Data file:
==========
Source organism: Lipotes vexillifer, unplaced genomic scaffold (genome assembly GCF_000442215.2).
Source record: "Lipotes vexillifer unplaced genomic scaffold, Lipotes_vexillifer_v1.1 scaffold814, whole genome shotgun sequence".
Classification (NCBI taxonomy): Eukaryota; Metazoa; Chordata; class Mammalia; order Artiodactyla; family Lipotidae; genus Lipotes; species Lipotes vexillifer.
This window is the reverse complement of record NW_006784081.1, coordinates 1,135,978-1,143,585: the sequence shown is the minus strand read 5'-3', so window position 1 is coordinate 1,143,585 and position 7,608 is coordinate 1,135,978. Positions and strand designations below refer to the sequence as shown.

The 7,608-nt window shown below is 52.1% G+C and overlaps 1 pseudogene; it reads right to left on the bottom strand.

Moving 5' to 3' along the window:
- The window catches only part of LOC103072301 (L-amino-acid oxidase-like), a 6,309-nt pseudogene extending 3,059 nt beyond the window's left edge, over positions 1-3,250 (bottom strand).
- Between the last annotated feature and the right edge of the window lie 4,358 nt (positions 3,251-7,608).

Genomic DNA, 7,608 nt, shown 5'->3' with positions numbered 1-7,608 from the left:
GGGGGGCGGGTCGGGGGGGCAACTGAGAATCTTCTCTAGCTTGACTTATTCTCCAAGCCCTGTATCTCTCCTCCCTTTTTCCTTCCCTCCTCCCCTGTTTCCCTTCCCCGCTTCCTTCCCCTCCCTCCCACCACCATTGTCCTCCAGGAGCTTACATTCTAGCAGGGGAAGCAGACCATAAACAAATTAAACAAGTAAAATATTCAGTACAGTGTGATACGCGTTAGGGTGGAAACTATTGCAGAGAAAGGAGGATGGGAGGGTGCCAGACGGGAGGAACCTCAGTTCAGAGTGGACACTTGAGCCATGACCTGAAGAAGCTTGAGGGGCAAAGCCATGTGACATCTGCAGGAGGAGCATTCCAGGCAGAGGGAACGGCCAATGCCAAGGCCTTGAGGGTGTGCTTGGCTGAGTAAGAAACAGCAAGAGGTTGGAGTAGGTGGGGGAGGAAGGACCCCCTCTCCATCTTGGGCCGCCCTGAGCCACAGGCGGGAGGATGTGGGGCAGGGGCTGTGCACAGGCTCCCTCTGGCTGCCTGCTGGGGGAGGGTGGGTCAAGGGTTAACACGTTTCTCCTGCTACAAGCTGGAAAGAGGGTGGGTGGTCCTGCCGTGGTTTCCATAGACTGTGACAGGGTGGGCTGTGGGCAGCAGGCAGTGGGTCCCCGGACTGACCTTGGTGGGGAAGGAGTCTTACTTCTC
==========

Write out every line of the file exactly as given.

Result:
Source organism: Lipotes vexillifer, unplaced genomic scaffold (genome assembly GCF_000442215.2).
Source record: "Lipotes vexillifer unplaced genomic scaffold, Lipotes_vexillifer_v1.1 scaffold814, whole genome shotgun sequence".
Classification (NCBI taxonomy): Eukaryota; Metazoa; Chordata; class Mammalia; order Artiodactyla; family Lipotidae; genus Lipotes; species Lipotes vexillifer.
This window is the reverse complement of record NW_006784081.1, coordinates 1,135,978-1,143,585: the sequence shown is the minus strand read 5'-3', so window position 1 is coordinate 1,143,585 and position 7,608 is coordinate 1,135,978. Positions and strand designations below refer to the sequence as shown.

The 7,608-nt window shown below is 52.1% G+C and overlaps 1 pseudogene; it reads right to left on the bottom strand.

Moving 5' to 3' along the window:
- The window catches only part of LOC103072301 (L-amino-acid oxidase-like), a 6,309-nt pseudogene extending 3,059 nt beyond the window's left edge, over positions 1-3,250 (bottom strand).
- Between the last annotated feature and the right edge of the window lie 4,358 nt (positions 3,251-7,608).

Genomic DNA, 7,608 nt, shown 5'->3' with positions numbered 1-7,608 from the left:
GGGGGGCGGGTCGGGGGGGCAACTGAGAATCTTCTCTAGCTTGACTTATTCTCCAAGCCCTGTATCTCTCCTCCCTTTTTCCTTCCCTCCTCCCCTGTTTCCCTTCCCCGCTTCCTTCCCCTCCCTCCCACCACCATTGTCCTCCAGGAGCTTACATTCTAGCAGGGGAAGCAGACCATAAACAAATTAAACAAGTAAAATATTCAGTACAGTGTGATACGCGTTAGGGTGGAAACTATTGCAGAGAAAGGAGGATGGGAGGGTGCCAGACGGGAGGAACCTCAGTTCAGAGTGGACACTTGAGCCATGACCTGAAGAAGCTTGAGGGGCAAAGCCATGTGACATCTGCAGGAGGAGCATTCCAGGCAGAGGGAACGGCCAATGCCAAGGCCTTGAGGGTGTGCTTGGCTGAGTAAGAAACAGCAAGAGGTTGGAGTAGGTGGGGGAGGAAGGACCCCCTCTCCATCTTGGGCCGCCCTGAGCCACAGGCGGGAGGATGTGGGGCAGGGGCTGTGCACAGGCTCCCTCTGGCTGCCTGCTGGGGGAGGGTGGGTCAAGGGTTAACACGTTTCTCCTGCTACAAGCTGGAAAGAGGGTGGGTGGTCCTGCCGTGGTTTCCATAGACTGTGACAGGGTGGGCTGTGGGCAGCAGGCAGTGGGTCCCCGGACTGACCTTGGTGGGGAAGGAGTCTTACTTCTC